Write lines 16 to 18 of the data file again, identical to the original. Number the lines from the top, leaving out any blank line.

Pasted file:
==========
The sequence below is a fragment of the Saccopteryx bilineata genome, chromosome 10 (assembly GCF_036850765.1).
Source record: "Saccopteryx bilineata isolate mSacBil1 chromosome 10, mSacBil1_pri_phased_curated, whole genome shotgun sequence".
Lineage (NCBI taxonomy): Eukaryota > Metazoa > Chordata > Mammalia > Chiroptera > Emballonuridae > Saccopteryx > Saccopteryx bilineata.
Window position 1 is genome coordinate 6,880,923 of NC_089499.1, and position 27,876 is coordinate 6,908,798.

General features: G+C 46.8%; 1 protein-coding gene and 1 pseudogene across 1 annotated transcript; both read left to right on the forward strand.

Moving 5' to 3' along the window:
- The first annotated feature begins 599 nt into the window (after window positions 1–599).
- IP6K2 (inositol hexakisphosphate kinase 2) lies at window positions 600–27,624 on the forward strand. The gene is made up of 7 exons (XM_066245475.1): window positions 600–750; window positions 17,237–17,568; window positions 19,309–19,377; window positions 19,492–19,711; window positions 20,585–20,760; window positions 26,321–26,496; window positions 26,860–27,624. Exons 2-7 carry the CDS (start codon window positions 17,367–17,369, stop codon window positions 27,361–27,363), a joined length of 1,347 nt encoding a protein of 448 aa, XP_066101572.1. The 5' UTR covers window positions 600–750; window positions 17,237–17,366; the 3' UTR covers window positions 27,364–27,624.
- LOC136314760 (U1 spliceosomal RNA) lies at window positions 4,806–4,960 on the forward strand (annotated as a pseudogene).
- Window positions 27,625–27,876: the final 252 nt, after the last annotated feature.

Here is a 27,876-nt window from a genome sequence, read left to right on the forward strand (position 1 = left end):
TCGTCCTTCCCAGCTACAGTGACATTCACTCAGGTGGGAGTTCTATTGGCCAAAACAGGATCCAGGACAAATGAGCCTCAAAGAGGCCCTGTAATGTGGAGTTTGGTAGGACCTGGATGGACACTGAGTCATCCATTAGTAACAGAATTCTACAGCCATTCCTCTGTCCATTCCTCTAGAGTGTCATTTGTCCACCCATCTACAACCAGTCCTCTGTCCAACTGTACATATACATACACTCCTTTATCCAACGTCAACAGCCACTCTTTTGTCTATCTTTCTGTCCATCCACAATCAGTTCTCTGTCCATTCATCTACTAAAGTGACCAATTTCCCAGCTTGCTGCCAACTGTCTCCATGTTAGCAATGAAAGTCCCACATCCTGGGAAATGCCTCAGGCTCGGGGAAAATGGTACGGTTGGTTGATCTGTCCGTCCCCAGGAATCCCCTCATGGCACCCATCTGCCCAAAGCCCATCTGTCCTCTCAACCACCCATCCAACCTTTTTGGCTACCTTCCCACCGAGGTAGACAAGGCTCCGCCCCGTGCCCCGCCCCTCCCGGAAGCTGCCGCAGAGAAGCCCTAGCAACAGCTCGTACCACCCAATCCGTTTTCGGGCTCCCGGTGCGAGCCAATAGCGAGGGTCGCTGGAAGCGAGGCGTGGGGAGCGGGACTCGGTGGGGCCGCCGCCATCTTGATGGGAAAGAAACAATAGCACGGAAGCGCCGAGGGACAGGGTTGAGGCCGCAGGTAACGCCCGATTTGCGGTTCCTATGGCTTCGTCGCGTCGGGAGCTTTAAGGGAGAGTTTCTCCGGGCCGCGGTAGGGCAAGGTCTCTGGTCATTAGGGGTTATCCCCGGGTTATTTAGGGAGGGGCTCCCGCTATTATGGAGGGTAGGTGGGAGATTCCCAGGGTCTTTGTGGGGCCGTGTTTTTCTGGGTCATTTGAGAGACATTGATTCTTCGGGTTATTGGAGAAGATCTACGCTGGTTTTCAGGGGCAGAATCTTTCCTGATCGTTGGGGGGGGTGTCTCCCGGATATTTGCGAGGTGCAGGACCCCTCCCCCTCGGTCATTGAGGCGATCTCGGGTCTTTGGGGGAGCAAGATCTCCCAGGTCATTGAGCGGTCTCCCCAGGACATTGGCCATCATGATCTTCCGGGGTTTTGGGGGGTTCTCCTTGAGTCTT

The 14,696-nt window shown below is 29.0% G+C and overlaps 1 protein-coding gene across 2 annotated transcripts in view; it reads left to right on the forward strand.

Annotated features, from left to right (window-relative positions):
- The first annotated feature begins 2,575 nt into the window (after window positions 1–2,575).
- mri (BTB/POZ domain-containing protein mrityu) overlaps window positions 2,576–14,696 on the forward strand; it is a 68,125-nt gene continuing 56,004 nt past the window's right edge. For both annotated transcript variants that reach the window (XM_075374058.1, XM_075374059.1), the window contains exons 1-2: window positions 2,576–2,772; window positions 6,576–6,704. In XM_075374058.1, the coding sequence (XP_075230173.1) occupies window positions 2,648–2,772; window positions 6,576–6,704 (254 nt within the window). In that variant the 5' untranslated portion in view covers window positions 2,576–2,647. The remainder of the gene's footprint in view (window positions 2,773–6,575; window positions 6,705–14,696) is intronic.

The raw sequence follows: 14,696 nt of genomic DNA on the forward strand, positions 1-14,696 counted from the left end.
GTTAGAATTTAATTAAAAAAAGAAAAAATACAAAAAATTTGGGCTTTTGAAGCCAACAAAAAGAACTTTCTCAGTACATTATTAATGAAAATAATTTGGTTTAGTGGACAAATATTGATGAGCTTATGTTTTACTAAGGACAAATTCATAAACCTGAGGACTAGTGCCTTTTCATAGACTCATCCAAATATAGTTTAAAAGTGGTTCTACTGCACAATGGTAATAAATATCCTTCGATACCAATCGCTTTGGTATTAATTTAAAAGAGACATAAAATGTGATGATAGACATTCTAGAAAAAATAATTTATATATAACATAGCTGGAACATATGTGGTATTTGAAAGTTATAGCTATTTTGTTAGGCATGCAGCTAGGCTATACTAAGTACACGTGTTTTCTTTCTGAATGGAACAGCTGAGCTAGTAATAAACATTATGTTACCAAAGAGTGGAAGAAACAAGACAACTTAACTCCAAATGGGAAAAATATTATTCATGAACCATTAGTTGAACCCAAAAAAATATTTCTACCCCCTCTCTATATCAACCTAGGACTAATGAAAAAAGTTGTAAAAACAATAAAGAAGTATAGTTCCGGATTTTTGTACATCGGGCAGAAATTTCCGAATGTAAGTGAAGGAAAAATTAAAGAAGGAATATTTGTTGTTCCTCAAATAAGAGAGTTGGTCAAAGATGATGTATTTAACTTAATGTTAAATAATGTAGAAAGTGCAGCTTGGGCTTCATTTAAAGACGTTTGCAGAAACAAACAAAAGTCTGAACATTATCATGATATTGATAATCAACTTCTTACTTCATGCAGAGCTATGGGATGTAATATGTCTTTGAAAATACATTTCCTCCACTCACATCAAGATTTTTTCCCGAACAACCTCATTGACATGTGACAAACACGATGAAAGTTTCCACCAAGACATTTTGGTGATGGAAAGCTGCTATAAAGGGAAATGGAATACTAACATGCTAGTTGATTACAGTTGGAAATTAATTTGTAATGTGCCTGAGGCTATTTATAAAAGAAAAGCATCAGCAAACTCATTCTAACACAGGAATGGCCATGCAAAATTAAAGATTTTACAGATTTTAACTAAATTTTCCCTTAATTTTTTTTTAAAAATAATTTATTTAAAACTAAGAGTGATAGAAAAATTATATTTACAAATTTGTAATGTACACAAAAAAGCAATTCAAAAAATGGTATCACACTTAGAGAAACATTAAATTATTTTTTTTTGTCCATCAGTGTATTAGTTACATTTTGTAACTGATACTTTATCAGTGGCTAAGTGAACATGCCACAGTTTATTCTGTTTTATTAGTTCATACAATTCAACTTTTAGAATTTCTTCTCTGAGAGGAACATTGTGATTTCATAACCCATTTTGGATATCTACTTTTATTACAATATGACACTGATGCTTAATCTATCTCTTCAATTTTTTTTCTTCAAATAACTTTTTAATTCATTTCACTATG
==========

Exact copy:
- mri (BTB/POZ domain-containing protein mrityu) overlaps window positions 2,576–14,696 on the forward strand; it is a 68,125-nt gene continuing 56,004 nt past the window's right edge. For both annotated transcript variants that reach the window (XM_075374058.1, XM_075374059.1), the window contains exons 1-2: window positions 2,576–2,772; window positions 6,576–6,704. In XM_075374058.1, the coding sequence (XP_075230173.1) occupies window positions 2,648–2,772; window positions 6,576–6,704 (254 nt within the window). In that variant the 5' untranslated portion in view covers window positions 2,576–2,647. The remainder of the gene's footprint in view (window positions 2,773–6,575; window positions 6,705–14,696) is intronic.

The raw sequence follows: 14,696 nt of genomic DNA on the forward strand, positions 1-14,696 counted from the left end.
GTTAGAATTTAATTAAAAAAAGAAAAAATACAAAAAATTTGGGCTTTTGAAGCCAACAAAAAGAACTTTCTCAGTACATTATTAATGAAAATAATTTGGTTTAGTGGACAAATATTGATGAGCTTATGTTTTACTAAGGACAAATTCATAAACCTGAGGACTAGTGCCTTTTCATAGACTCATCCAAATATAGTTTAAAAGTGGTTCTACTGCACAATGGTAATAAATATCCTTCGATACCAATCGCTTTGGTATTAATTTAAAAGAGACATAAAATGTGATGATAGACATTCTAGAAAAAATAATTTATATATAACATAGCTGGAACATATGTGGTATTTGAAAGTTATAGCTATTTTGTTAGGCATGCAGCTAGGCTATACTAAGTACACGTGTTTTCTTTCTGAATGGAACAGCTGAGCTAGTAATAAACATTATGTTACCAAAGAGTGGAAGAAACAAGACAACTTAACTCCAAATGGGAAAAATATTATTCATGAACCATTAGTTGAACCCAAAAAAATATTTCTACCCCCTCTCTATATCAACCTAGGACTAATGAAAAAAGTTGTAAAAACAATAAAGAAGTATAGTTCCGGATTTTTGTACATCGGGCAGAAATTTCCGAATGTAAGTGAAGGAAAAATTAAAGAAGGAATATTTGTTGTTCCTCAAATAAGAGAGTTGGTCAAAGATGATGTATTTAACTTAATGTTAAATAATGTAGAAAGTGCAGCTTGGGCTTCATTTAAAGACGTTTGCAGAAACAAACAAAAGTCTGAACATTATCATGATATTGATAATCAACTTCTTACTTCATGCAGAGCTATGGGATGTAATATGTCTTTGAAAATACATTTCCTCCACTCACATCAAGATTTTTTCCCGAACAACCTCATTGACATGTGACAAACACGATGAAAGTTTCCACCAAGACATTTTGGTGATGGAAAGCTGCTATAAAGGGAAATGGAATACTAACATGCTAGTTGATTACAGTTGGAAATTAATTTGTAATGTGCCTGAGGCTATTTATAAAAGAAAAGCATCAGCAAACTCATTCTAACACAGGAATGGCCATGCAAAATTAAAGATTTTACAGATTTTAACTAAATTTTCCCTTAATTTTTTTTTAAAAATAATTTATTTAAAACTAAGAGTGATAGAAAAATTATATTTACAAATTTGTAATGTACACAAAAAAGCAATTCAAAAAATGGTATCACACTTAGAGAAACATTAAATTATTTTTTTTTGTCCATCAGTGTATTAGTTACATTTTGTAACTGATACTTTATCAGTGGCTAAGTGAACATGCCACAGTTTATTCTGTTTTATTAGTTCATACAATTCAACTTTTAGAATTTCTTCTCTGAGAGGAACATTGTGATTTCATAACCCATTTTGGATATCTACTTTTATTACAATATGACACTGATGCTTAATCTATCTCTTCAATTTTTTTTCTTCAAATAACTTTTTAATTCATTTCACTATG